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Energy Chief Says U.S. Firm Drilling for Gas Off Cyprus

U.S. firm Noble has began exploratory drilling for gas off divided Cyprus's southern coast, ignoring Turkish warnings it would retaliate by launching its own explorations in the eastern Mediterranean.

Director of the Cypriot energy services Solon Kassinis told the semi-official Cyprus News Agency that Noble had started drilling for natural gas from its Aphrodite platform inside the island's exclusive economic zone on Sunday night.

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IMF Says Greece Could Return to Growth in 2013

Greece will remain in recession for all of 2012 with an annual contraction of 2.5 percent, but could return to growth by 2013, the International Monetary Fund said on Monday during a symposium on the Greek debt crisis.

The IMF representative to Greece, Bob Traa, told the conference organized by the Economist magazine that the Greek rescue program is in a "difficult moment" and that gross domestic product was likely to contract by 5.5 percent in 2011 and "an average of negative 2.5 percent in 2012".

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Japan's Mitsubishi Heavy Hit by Cyber Attacks

Japan's Mitsubishi Heavy Industries has been hit by cyber attacks with fears that its data on nuclear power plants or military-related products has been leaked, a newspaper reported on Monday.

The company found in mid-August that some 80 servers and computers of the nation's top heavy machinery manufacturer had been infected with computer viruses, according to the Yomiuri Shimbun.

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Jaguar Land Rover to Open Engine Plant in Britain

Indian-owned luxury carmaker Jaguar Land Rover is to open a factory to build low-emission engines in Britain with the creation of up to 750 jobs, the company said on Monday.

The £355 million ($410 million, 560 million Euros) facility will be based near Wolverhampton in central England, with work due to start early next year.

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Credit Suisse to Pay 150 Million Euros to End German Tax Probe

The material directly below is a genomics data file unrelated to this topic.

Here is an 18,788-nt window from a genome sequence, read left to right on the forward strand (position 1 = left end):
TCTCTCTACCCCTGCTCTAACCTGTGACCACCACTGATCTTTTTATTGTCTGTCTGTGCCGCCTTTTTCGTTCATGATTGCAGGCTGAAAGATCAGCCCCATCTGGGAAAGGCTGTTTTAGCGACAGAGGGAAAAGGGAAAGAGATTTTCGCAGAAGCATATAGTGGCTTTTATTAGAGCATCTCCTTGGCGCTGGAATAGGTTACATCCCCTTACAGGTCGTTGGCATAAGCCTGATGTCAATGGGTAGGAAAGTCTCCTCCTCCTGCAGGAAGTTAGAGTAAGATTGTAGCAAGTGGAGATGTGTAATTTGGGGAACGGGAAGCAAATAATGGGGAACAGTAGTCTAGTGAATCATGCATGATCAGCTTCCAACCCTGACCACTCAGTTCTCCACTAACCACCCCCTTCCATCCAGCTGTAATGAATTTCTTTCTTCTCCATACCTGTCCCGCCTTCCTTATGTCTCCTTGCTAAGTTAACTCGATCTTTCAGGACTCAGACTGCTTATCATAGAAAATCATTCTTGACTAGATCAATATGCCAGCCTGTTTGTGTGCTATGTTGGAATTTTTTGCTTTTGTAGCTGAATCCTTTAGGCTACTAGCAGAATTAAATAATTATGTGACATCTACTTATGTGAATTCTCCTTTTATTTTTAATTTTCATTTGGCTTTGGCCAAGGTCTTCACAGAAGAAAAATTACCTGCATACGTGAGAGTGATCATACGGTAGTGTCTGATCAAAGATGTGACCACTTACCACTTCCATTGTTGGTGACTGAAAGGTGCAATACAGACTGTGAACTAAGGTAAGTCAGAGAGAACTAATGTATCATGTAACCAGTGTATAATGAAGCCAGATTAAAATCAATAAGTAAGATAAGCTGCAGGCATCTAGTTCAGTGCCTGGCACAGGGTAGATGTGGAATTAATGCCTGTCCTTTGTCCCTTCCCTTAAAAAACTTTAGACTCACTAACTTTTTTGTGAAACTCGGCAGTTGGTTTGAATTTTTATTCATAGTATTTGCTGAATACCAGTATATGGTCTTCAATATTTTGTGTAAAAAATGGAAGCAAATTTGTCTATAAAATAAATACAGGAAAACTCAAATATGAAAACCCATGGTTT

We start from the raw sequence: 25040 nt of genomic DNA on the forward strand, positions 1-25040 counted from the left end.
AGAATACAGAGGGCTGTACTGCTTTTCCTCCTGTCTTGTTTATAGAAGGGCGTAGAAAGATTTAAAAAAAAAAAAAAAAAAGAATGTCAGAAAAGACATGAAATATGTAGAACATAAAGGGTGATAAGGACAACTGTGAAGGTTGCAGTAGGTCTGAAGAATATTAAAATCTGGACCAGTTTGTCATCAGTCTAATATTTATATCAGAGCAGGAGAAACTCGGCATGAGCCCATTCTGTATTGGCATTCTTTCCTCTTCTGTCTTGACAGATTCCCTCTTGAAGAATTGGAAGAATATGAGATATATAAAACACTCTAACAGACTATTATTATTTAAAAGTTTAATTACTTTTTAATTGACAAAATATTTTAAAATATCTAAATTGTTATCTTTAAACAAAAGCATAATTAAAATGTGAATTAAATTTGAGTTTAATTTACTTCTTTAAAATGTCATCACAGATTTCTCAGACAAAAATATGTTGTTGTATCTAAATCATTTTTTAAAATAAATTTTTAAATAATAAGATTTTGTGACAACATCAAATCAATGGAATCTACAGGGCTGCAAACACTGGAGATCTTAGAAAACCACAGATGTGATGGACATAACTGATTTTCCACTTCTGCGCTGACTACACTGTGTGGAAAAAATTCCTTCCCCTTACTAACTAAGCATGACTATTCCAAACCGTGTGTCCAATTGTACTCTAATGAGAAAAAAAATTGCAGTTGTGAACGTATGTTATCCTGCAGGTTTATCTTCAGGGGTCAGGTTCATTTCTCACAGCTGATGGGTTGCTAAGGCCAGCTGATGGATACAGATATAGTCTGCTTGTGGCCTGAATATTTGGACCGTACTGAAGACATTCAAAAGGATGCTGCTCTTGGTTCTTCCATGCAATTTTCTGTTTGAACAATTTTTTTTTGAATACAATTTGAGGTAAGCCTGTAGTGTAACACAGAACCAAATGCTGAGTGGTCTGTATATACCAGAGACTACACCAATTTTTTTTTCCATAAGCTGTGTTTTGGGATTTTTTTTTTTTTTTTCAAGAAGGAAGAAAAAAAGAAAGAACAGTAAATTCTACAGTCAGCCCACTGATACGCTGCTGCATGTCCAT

Swiss banking giant Credit Suisse said Monday that it has reached a deal with German authorities to end a tax evasion probe, and that it would pay 150 million Euros ($205 million) to settle the case.

"Credit Suisse group and the Public Prosecutor's Office in Duesseldorf have reached an agreement regarding the proceedings against Credit Suisse employees," said the bank in a statement.

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PM Says Poland Targets 2014 for Shale Gas Debut

Polish Prime Minister Donald Tusk said Sunday his country planned to begin commercial shale gas production from 2014, dismissing environmental concerns while insisting the technologies involved were safe.

"Being a moderate optimistic, the commercial exploitation of shale gas will begin in 2014," the leader of Poland's governing Civic Platform (PO) liberals said while on the campaign trail ahead of an October 9 general election.

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Europe Digs Ever Deeper Debt Hole

Europe is digging an ever-deeper hole as it vows to resolve the Eurozone crisis, experts said Sunday as Greece prepares for a pivotal week of international debt diplomacy.

Plagued by "parochialism, pettiness and procrastination," according to Sony Kapoor, head of the Re-define think tank, "kill the messenger seems to be the new strategy," he told Agence France Presse en route to New York and a frantic week at International Monetary Fund, World Bank and G20 gatherings.

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Japan's Honda to Build Factory in Russia

Honda Motor has decided to build its first factory in Russia, becoming the last of the five major Japanese automakers to do so, a report said Sunday.

Russia has an expanding car market and the Nikkei newspaper said Honda, the third largest Japanese vehicle manufacturer, has submitted the plant plan to the Russian government.

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Pressure Mounts on UBS Bosses Over $2 Billion Fraud

Pressure mounted on top managers of Swiss banking giant UBS on Saturday, after it lost $2 billion due to rogue trading.

The bank's honorary chairman Nikolaus Senn told Swiss German television late Friday that he doubted that chief executive Oswald Gruebel could stay after the debacle.

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EU Countries Divided on Possible New Finance Tax

European Union finance ministers are debating a tax on financial transactions that could raise money for the EU as well as make banks share bailout burdens with taxpayers.

But European internal markets Commissioner Michel Barnier said after a meeting Saturday "there's no consensus" on the tax, which would take a tiny fraction from a wide range of financial dealings.

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